Class IC Antidysrhythmics: Flecainide and Propafenone
Flecainide, a derivative of procainamide, is orally administered to maintain sinus rhythm in patients with structurally normal hearts who have atrial fibrillation or supraventricular tachycardia.90 Kidney disease, medication interactions, and congestive heart failure all decrease the clearance of flecainide and its active metabolite. Additionally, alkaluria reduces its clearance, presumably by enhanced tubular reuptake of nonionized medication. Therapeutic doses may produce left ventricular dysfunction with worsening congestive heart failure. This is presumably a result of the negative inotropic effect of flecainide, which itself may relate to its antagonistic effects on Ca2+ channels. Furthermore, sudden dysrhythmic death may occur, particularly in patients with underlying ischemic heart disease.90
A 50% increase in QRS complex duration, a 30% prolongation of the PR interval, or a 15% prolongation of the QT interval occurs with flecainide toxicity.87 The expected consequences of these electrophysiologic disturbances include bradycardia, premature ventricular contractions, and ventricular fibrillation. The combination of marked QRS and PR interval changes, associated with minimal QT interval prolongation, is characteristic of flecainide toxicity and contrasts with those described with other antidysrhythmics.
Propafenone bears a structural resemblance to propranolol,30 as well as similar qualitative, but not quantitative, electrophysiologic properties.27 Propafenone blocks fast inward Na+ channels, is a weak β-adrenergic antagonist, and is an L-type Ca2+ channel blocker.27 Its long half-life allows the accumulation of parent compound, particularly in patients with the slow metabolizer pharmacogenetic variant of CYP2D6, which may cause excessive β-adrenergic antagonism.52 Propafenone overdose produces sinus bradycardia, ventricular dysrhythmias, and negative inotropy. The electrocardiogram often shows right bundle-branch block, first-degree AV block, and prolongation of the QT interval. Generalized seizures may also occur.65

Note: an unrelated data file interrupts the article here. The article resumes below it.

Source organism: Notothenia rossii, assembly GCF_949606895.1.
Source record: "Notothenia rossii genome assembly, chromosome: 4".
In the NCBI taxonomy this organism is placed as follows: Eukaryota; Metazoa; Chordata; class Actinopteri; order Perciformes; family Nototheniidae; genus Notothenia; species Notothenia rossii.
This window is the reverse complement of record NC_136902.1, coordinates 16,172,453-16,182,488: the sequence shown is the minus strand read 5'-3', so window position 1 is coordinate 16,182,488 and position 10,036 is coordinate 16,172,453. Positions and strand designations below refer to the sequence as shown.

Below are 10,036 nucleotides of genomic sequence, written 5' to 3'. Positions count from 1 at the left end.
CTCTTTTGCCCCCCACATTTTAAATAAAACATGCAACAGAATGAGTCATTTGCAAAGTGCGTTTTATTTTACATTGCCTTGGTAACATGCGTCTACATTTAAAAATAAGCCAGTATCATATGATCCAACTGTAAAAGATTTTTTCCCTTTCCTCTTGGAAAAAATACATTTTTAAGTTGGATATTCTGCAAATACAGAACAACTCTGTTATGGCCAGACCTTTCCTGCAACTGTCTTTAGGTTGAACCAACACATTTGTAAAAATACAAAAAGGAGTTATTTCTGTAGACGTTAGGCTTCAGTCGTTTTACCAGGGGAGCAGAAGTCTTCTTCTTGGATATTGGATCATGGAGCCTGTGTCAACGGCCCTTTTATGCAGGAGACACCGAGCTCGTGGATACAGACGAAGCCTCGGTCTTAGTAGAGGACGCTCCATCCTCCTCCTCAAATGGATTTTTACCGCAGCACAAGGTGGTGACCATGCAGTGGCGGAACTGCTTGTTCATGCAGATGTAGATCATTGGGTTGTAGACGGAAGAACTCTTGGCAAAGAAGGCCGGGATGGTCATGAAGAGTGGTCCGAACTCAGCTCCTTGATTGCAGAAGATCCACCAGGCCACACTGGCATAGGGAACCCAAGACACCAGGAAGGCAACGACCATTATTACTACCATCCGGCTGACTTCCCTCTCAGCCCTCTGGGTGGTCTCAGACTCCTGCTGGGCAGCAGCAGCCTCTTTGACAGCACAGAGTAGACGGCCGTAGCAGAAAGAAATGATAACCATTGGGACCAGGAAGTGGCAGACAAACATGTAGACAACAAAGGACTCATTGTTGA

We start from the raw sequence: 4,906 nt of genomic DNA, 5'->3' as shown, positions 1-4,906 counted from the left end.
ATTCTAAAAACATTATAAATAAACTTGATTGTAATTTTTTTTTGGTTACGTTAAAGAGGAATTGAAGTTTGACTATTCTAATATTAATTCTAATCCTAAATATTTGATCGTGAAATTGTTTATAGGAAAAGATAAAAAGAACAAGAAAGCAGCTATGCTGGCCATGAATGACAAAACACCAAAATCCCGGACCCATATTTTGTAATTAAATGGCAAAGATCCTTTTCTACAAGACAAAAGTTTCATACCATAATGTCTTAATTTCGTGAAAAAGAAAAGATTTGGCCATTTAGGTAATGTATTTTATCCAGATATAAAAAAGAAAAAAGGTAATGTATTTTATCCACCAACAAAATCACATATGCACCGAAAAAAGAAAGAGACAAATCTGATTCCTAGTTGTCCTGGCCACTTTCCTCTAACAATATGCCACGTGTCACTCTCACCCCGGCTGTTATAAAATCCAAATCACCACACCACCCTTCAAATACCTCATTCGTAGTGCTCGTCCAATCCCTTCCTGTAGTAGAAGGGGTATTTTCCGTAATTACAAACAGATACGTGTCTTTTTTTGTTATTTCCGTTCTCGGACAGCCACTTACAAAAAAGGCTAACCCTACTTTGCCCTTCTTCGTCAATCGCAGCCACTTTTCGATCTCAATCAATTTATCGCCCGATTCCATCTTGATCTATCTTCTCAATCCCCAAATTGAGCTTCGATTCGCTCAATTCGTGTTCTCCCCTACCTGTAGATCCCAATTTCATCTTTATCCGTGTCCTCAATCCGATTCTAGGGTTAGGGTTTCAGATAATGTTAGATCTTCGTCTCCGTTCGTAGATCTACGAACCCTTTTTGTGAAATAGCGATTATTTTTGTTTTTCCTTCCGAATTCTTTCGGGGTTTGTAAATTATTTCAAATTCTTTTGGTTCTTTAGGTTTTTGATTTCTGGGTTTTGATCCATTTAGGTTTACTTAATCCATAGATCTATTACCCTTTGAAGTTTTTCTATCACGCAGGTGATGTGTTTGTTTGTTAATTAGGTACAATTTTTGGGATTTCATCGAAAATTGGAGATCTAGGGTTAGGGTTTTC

Management of Class IC Antidysrhythmic Toxicity.
Initial stabilization should include standard management strategies for hypotension and seizures. Additionally, therapy for hypotension, and the electrocardiographic manifestations of class IC poisoning, includes intravenous hypertonic sodium bicarbonate to overcome the Na+ channel blockade.60 Several reports of overdose in humans verify QRS complex narrowing in response to hypertonic sodium bicarbonate administration for flecainide10,40,54 and propafenone.65 Although sodium loading with hypertonic saline may be similarly effective, it remains unproven. The renal elimination of flecainide is reduced by urinary alkalinization, suggesting that sodium chloride, in equimolar doses, may ultimately prove superior to sodium bicarbonate.58 The administration of other class IC or IA antidysrhythmics is contraindicated because of their additive blockade of the Na+ channel. Similarly, the administration of phenytoin to a child with propafenone poisoning was associated with a prolongation of the QRS interval, which initially responded to sodium bicarbonate, but the patient subsequently developed bradyasystolic arrest.57 However, amiodarone was successful in the setting of flecainide-induced ventricular fibrillation refractory to other therapy.85 As with β-adrenergic antagonists, an animal model suggests that hyperinsulinemic euglycemic therapy may be beneficial following propafenone poisoning.103 The efficacy of an external or internal pacemaker may be limited because of the medication-induced increased electrical pacing threshold of the ventricle. Successful therapy with cardiopulmonary bypass or extracorporeal membrane oxygenation is reported and should be considered if available.5,20 Intravenous fat therapy was reportedly successful in patients with severe flecainide poisoning24 and propafenone poisoning,96 although the safety and efficacy of this therapy remain undefined.
Extracorporeal removal is not expected to be beneficial for patients with flecainide poisoning. Although hemodialysis was successful in removing propafenone following overdose, additional studies are needed to determine its clinical benefit.11